cancer; talc particles are similar to asbestos particles and data suggests that it

can cause tumours in the lungs; probable respiratory toxin.

26. C H E M I CA L : TO LU E N E

Function: Antioxidant, solvent to improve adhesion and gloss.

Present in: Nail polish and hair dye.

Health concerns: Liver toxin; probable developmental, nervous system and

respiratory toxin; possible cardiovascular, musculoskeletal, renal and sense

organ toxin; possible carcinogen and reproductive toxin; irritant; highly

flammable.

27. C H E M I CA L : T R I C LO S A N

Function: Anti-bacterial agent, deodorant, preservative, biocide. Reduces

and controls bacterial contamination on the hands and on treated products.

Present in: Antibacterial soaps, deodorants, toothpastes, mouthwashes, face

wash and cleaning supplies. Restricted in Japan and Canada.

Health concerns: Probable endocrine disrupter and carcinogen; easily

bio-accumulates to dangerous levels; irritant; animal studies show

reproductive and other broad systematic effects; potentially contaminated

with impurities linked to cancer and other significant health problems.

28. C H E M I CA L : T R I E T H A N A LO M I N E ( T E A )

Function: Fragrance ingredient, pH adjuster, surfactant.

Present in: Hand & body lotion, shaving creams, soap, shampoo, bath

powders and moisturizer.

Health concerns: Immune system toxicant; possible carcinogen; animal

studies show endocrine disruption; may trigger asthma; forms carcinogenic

nitrosamine compounds if mixed with nitrosating agents.

29. C H E M I CA L : 1 . 4 D I OX A N E

Function: Penetration enhancer

 Present in: body lotion, moisturisers, sunless tanning products, baby soap,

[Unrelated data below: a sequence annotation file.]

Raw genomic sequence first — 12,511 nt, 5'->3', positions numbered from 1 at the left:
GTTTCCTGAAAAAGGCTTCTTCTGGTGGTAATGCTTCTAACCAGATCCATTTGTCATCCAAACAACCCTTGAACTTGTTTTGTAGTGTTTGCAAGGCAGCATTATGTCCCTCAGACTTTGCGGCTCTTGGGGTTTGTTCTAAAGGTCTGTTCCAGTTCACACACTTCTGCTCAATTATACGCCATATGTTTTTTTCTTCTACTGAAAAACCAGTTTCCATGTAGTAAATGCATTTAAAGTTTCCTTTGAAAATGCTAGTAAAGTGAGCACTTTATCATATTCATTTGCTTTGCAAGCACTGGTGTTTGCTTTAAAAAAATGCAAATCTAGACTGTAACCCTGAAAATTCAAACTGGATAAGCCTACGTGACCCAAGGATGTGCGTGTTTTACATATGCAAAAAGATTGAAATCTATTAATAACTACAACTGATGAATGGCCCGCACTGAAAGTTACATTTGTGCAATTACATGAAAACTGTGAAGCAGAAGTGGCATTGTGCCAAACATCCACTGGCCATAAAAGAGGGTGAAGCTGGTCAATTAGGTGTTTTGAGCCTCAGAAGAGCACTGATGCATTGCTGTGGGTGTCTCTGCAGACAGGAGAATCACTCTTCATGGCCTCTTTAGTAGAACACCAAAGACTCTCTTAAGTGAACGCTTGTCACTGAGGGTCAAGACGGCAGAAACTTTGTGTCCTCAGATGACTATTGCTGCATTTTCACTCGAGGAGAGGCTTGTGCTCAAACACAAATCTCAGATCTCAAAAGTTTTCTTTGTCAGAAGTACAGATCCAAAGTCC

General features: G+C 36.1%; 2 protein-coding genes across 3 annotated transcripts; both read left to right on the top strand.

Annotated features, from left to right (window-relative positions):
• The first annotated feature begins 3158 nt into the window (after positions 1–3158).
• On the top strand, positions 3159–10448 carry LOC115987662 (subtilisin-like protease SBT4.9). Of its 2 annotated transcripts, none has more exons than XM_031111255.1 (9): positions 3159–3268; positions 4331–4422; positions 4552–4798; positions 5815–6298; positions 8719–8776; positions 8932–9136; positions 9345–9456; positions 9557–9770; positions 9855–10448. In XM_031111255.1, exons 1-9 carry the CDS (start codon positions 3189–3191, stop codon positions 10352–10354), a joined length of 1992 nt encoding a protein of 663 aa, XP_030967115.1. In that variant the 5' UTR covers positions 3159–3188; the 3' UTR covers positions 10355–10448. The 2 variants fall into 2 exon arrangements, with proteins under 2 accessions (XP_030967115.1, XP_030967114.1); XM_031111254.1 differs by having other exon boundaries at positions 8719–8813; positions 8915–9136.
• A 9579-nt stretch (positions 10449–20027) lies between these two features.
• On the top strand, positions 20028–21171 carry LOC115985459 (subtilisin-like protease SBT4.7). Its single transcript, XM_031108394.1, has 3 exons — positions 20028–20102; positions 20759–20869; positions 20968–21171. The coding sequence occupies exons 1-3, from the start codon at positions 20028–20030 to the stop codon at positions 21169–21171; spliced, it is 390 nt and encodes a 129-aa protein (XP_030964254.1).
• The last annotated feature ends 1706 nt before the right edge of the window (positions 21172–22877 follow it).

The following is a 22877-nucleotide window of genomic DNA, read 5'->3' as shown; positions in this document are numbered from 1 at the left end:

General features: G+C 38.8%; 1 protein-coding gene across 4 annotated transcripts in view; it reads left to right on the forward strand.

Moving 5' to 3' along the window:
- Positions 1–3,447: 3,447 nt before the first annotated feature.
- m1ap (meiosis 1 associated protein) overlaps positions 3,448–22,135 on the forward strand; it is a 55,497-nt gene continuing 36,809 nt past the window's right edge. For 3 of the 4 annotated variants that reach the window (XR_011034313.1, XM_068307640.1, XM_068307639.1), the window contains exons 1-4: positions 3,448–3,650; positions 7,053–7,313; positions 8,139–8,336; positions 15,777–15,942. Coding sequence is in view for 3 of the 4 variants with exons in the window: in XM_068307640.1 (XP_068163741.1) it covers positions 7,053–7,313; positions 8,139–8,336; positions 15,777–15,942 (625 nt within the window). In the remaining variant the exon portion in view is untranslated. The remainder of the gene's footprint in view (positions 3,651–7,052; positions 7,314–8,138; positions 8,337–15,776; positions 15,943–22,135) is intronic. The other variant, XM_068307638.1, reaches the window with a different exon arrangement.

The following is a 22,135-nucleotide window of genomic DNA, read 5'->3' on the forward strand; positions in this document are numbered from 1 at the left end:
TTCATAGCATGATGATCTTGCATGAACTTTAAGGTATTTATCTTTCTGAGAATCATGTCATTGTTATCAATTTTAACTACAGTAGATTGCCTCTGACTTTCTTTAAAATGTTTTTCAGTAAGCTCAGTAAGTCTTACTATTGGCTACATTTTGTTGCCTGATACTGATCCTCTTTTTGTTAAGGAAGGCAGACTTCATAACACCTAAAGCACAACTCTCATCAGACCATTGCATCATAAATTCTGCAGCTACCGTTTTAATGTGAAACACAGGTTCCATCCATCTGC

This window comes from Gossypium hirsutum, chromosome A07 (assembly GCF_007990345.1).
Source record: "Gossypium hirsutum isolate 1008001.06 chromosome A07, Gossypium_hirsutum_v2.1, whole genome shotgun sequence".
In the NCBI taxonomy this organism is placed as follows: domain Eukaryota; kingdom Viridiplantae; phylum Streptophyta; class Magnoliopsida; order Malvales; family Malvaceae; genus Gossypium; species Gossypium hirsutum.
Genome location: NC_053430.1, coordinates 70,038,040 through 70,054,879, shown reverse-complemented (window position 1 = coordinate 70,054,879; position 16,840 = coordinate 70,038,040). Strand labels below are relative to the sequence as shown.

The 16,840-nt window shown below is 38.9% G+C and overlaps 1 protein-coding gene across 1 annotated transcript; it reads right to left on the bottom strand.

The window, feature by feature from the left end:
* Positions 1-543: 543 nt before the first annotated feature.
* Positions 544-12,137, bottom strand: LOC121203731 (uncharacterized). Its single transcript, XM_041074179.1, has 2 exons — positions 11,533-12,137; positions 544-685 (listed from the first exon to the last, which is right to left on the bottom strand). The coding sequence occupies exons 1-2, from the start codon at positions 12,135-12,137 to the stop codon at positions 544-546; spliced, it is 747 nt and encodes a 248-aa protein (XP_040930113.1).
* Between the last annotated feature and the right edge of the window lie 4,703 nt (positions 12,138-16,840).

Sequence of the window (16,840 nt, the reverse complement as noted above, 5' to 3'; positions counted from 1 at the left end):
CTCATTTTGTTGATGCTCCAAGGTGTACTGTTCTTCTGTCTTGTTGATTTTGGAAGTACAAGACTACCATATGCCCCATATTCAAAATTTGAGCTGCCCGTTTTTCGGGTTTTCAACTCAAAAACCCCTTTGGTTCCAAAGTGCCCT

anti ageing products.

 Health concerns: EPA classifies it as a probable human carcinogen found

in 46 of 100 personal care products marketed as organic or natural, and the .

National Toxicology Program considers it a known animal carcinogen Acute

(short-term) inhalation exposure to high levels of 1,4-dioxane has caused

vertigo, drowsiness, headache, anorexia and irritation of the eyes, nose,

throat, and lungs in humans. It may also irritate the skin.

Where to start

I have compiled a 10 step list to help you make the transition from chemical laden personal care products to clean beauty. Read more 

hazardous beauty ingredients

Hazardous & Toxic Beauty Ingredients

Hazardous and Toxic beauty ingredients

Your skin absorbs chemicals.

Medical Doctor, Nancy Lonsdorf, says †œas much as 60% of topical skin-care products are absorbed through the skin and into the bloodstream, they should be consumed with the same prudence that we use to choose our breakfast cereal†.

We can no longer view the skin as an impermeable shield: what goes on goes in. Nicotine & medical patches have been designed to dose their active ingredients through your skin. It is a permeable barrier subject to the toxicity of the ingredients we bath it in.

Armed with this knowledge you can steer clear of harmful, irritating, hormone disrupting and cancer causing products.  And the happy flip side is you can feed your skin from the outside in!

DAily Mail Hazardous Beauty ingredients

Image source  from www.dailymail.co.uk

I will keep you up to date and try to help you navigate this mindfield of information via posts. Please remember ‘stress’ is one of the worst ‘de-beautifiers’ so just embrace this change with a positive and open mind as if you are going on a new trip!   To begin and stay in the loop, start here .

How to detox your beauty routine

How to detox your beauty routine

How to detox your beauty routine

Exposure to Chemicals

The average woman slathers, lathers, scrubs, rubs and sprays 515 different synthetic chemicals on her body each day – according to research in 2009 by Bionsen. More recently local Beauty Development Chemist Amanda from Realize Beauty counted 250 in a DIY.  That’s still a lot of chemicals to absorb over a life time.

On top of that we eat at least 10kg lipstick in a lifetime! That’s what got me into the Beauty Kitchen creating Lip Nourish as most lipstick are made from petroleum based oils, silicones, synthetic fragrances and colours.  Who wants to digest those ingredients. And, again and again toxic metals are found in everyday lipsticks (the bright reds are more susceptible) Ref: Berkeley: Poison Lips: Troubling levels of toxic metals found in cosmetics . [Update 15/7/13 Today Tonight covers Toxic Beauty Ingredients]